Belgium's Worst. Inquire Now About Franchising!

"EXPERIENCE THE WIDE VARIETY OF BELGIAN BEERS," trumpets the headline atop the beer selection on the Belgian Beer Café's website. It would be a joke, if it were funny.

Maybe you've heard the news that Belgium-based Anheuser-Busch InBev aims to open a chain of 60 or so Belgian Beer Cafés in the United States, besides 55 already open in other countries. If there is any justice in this world, this cynical attempt to profit on Belgian beer's ever-growing cachet in America will fail spectacularly.

Oh, go on and defend it if you want. Go ahead and say that bringing the Trappist ales Westmalle and Chimay to more people who may never have tasted them can't be all bad. To that I would say: OK, but did you see the other 40-odd beers on the sample list? They are a better primer than I could have written myself on the over-sweetened, over-spiced, over-boozed or otherwise just plain insipid direction of most Belgian "special beer" makers. Twist my arm and I might start naming names.

"Special beer," by the way, is Belgium's phrase for "not lager." It has nothing to do with quality and everything to do with the leftover scraps of yet another pils-loving national market. But why be content with scraps when you can sell your sweetened concoctions to much larger markets abroad, add a charming accent to your sales pitch, some stemmed glassware, and a bit of snob appeal? When we are talking about markets in North America and Asia and beyond, the scale becomes immense. He with the biggest production capacity wins, period.

When the Belgian Brewers Guild, a.k.a. the "Beer Paradise" Marketing Campaign Inc., puts on costumes every year and anoints certain people Knights of the Mashstaff, they are usually honoring folks who have helped promote "special beer" exports. In many cases, those exports are said to be the only thing keeping some of these "smaller" breweries alive. A closer look reveals a couple of things: Some of those breweries are not so small, in the Belgian scheme of things. Others should have had the plug pulled on them long ago, but for Americans curious about Belgian beers in general and often enticed by anything with high alcohol and an exotic name.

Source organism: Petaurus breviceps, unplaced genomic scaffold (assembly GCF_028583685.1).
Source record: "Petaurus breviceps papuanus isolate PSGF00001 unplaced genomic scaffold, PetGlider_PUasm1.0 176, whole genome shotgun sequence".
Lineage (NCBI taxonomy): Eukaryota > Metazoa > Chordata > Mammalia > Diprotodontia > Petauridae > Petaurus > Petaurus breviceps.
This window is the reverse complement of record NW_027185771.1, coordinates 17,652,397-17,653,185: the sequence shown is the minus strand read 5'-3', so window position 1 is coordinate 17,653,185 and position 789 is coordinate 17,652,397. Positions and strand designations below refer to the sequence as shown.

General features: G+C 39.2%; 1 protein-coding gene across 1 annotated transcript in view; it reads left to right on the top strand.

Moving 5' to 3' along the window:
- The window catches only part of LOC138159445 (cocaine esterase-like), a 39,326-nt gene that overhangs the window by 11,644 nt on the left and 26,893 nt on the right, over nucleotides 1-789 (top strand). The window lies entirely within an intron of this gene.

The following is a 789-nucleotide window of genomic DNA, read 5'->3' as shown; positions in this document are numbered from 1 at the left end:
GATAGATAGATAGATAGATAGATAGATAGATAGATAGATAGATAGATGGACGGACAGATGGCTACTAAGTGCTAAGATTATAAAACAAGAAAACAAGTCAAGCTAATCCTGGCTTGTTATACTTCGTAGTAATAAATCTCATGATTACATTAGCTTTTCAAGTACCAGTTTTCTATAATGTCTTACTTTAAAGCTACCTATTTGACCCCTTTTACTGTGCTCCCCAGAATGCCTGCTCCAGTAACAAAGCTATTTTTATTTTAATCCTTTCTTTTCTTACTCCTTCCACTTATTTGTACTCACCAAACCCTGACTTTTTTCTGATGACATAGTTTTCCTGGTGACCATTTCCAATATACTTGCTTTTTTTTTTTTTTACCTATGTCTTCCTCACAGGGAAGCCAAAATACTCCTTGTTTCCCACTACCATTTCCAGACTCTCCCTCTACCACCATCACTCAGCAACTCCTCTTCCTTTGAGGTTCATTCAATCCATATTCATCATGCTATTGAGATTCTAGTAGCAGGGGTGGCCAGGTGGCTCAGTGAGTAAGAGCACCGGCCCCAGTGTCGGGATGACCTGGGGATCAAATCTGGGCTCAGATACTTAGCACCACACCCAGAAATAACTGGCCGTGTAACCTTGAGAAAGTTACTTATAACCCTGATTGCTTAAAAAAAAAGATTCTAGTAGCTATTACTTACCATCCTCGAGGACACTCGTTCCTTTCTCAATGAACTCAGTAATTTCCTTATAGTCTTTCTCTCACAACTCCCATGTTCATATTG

If only that beer list were just plain old mainstream. If they were just 60 Stella Artois bars I wouldn't have raised an eyebrow. But it's worse than mainstream. That beer selection features some of Belgium's sweetest cough syrups and parades them as "local beers." Essentially A-B InBev has partnered with just a few of Belgium's not-so-small breweries to ensure that the beer list provides a wide range of colors--all of this from a shameless caricature of Belgian culture and atmosphere replicated 100 times over. It's a cookie-cutter for industrial speculoos.

I suspect that most beer aficionados will see through it. It's everyone else I worry about, those hapless folks excited about trying Belgian beer for the first time, because they've heard so much about it. Will Mommy pull the trigger on a Floris Mango? Will wine-loving Dad order a Belle Vue "Gueuze" after reading something about lambic in the New York Times? No doubt much Kwak will be sold on the merits of the glassware alone.